Lambda Criticizes Upholding of Last Anti-Gay Initiative
FOR IMMEDIATE RELEASE: Thursday 23 October 1997
Contact: Patricia M. Logue, 312-663-4413; Peg Byron, 212-809-8585 x230, 888-987-1984 (pager)
(CHICAGO, October 23, 1997) -- A federal appeals court today upheld Cincinnati's Issue 3, the country's sole remaining anti-gay initiative that seeks to ban discrimination protections for lesbians and gay men, said Lambda Legal Defense and Education Fund, co-counsel in the case.
Patricia M. Logue, managing attorney for Lambda's Midwest Regional Office in Chicago, condemned this result. The United States Court of Appeals for the Sixth Circuit previously upheld Issue 3 in a 1995 ruling. The U.S. Supreme Court last year threw out that decision and ordered the appeals court to reconsider the case in light of the high court's ruling against Colorado's anti-gay amendment.
"This is a renegade decision approving a clone of the Colorado ballot measure thrown out by the Supreme Court," Logue said, referring to last year's historic ruling against that state's Amendment 2. "Upholding Issue 3 is simply indefensible," she said.
Staff Attorney Suzanne B. Goldberg, who worked on the case from Lambda's New York headquarters, said, "The Supreme Court relegated such anti-gay ballot initiatives to history's trash heap. Unfortunately, the Sixth Circuit failed to understand that."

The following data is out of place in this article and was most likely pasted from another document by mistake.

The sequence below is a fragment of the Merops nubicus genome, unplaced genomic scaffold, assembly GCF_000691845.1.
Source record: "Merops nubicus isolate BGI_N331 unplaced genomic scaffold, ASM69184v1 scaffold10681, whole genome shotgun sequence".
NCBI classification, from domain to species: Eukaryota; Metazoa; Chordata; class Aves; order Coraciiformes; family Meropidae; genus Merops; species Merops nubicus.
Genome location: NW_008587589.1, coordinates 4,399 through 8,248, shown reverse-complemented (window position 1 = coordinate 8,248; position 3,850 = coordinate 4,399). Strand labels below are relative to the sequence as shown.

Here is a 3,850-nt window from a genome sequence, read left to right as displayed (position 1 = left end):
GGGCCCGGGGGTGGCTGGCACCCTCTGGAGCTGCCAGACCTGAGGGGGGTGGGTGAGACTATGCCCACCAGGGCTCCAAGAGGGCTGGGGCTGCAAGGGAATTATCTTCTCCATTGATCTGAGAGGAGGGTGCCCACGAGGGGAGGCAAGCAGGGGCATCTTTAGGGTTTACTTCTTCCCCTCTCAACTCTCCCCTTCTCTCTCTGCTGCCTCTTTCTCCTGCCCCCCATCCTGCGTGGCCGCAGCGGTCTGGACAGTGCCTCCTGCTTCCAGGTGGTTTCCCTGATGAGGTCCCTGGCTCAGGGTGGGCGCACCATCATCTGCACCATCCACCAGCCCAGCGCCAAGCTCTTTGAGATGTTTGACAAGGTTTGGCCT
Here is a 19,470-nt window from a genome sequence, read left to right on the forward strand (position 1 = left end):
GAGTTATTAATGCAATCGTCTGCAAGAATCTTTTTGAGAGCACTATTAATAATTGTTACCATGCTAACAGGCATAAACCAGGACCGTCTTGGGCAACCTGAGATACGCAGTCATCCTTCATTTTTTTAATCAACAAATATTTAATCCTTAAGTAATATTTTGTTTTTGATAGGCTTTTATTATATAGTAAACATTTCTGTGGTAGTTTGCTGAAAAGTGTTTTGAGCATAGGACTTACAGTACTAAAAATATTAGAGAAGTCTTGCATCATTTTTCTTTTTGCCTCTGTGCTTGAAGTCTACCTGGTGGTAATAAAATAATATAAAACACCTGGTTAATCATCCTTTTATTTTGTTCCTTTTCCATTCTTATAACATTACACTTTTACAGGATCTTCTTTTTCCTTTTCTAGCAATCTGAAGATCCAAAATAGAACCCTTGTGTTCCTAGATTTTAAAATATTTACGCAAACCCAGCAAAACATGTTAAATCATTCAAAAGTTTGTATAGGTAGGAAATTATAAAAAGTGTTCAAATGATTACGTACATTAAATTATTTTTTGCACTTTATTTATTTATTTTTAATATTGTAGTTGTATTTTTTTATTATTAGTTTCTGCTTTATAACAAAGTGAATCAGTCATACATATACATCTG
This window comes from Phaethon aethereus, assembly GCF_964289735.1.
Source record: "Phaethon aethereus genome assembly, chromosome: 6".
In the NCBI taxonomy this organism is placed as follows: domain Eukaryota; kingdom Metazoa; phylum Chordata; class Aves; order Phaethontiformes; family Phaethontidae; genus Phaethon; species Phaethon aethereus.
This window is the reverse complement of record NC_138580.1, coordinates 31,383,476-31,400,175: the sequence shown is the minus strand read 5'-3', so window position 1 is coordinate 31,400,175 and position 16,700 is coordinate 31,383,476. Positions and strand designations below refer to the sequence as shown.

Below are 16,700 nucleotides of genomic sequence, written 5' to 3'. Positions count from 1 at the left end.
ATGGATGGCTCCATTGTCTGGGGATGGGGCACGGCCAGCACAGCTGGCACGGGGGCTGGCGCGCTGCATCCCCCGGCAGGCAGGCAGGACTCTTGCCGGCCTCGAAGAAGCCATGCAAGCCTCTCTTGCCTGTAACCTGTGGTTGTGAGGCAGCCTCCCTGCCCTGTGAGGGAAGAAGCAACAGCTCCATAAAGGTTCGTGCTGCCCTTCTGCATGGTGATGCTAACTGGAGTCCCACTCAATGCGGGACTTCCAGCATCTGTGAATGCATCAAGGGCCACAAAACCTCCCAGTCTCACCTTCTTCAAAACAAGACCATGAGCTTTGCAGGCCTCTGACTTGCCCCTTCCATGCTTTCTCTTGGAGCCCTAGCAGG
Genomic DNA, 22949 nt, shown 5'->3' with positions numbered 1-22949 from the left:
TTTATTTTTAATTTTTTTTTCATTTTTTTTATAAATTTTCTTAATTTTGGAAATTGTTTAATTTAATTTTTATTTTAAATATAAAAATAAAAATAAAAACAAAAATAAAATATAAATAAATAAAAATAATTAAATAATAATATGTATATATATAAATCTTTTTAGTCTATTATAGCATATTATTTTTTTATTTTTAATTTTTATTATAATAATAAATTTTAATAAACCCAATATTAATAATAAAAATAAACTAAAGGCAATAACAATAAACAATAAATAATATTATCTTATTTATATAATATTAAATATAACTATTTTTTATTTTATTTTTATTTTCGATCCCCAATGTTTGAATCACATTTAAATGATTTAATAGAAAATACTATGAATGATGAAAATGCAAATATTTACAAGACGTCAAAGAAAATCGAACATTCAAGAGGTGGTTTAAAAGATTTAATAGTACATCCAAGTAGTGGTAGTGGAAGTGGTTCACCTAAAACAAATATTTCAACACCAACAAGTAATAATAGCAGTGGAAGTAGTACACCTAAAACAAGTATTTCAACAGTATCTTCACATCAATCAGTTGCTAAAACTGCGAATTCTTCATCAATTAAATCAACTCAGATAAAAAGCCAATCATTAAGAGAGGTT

"Issue 3 mimicked Amendment 2, which the high court demolished with its landmark Romer v. Evans ruling last year," said Lambda Legal Director Beatrice Dohrn. "Lambda, our client, and co-counsel will look closely at whether we again will appeal to the Supreme Court or to the full Sixth Circuit."
Issue 3 Background
The Cincinnati measure seeks to repeal all laws in Cincinnati forbidding discrimination against lesbians, gay men, and bisexuals, and it would amend the city charter to prevent lawmakers from ever passing such legislative protections. It has never taken effect because of court injunctions.
Cincinnati voters approved Issue 3 in 1993 amid a nationwide campaign by right-wing extremists to promote anti-gay bigotry and bar legal protections for gay people against discrimination. Lambda and its colleagues immediately challenged the measure in federal district court.
After a lengthy trial, the lower court rejected Issue 3 as a violation of the constitutional guarantees of equal protection, free expression, and due process for lesbians and gay men. The Sixth Circuit reversed that ruling on all grounds; that decision was appealed to the Supreme Court. After its May 1996 Romer decision, the high court ordered the Sixth Circuit to re-examine its earlier validation of Issue 3.
In addition to helping defeat the Colorado anti-gay initiative, Lambda helped dash a similar measure passed in Florida's Alachua County in 1994; a state judge there struck down the northern Florida county's Amendment 1 last fall, based on Romer.
Logue and Goldberg are Lambda's attorneys on behalf of Equality Foundation of Greater Cincinnati in the Issue 3 challenge. Cincinnati civil rights attorney Alphonse A. Gerhardstein, who argued the case before the Sixth Circuit this past March, is also co-counsel, along with Scott Greenwood of the ACLU of Ohio and Ohio attorney Richard Cordray.
Lambda, the oldest and largest lesbian and gay legal organization, celebrates its twenty-fifth anniversary in 1998. With its national headquarters in New York, Lambda has regional offices in Atlanta and Los Angeles as well as Chicago.
(Equality Foundation of Greater Cincinnati v. City of Cincinnati,
Case Nos. 94-3855, 94-3973, and 94-4280)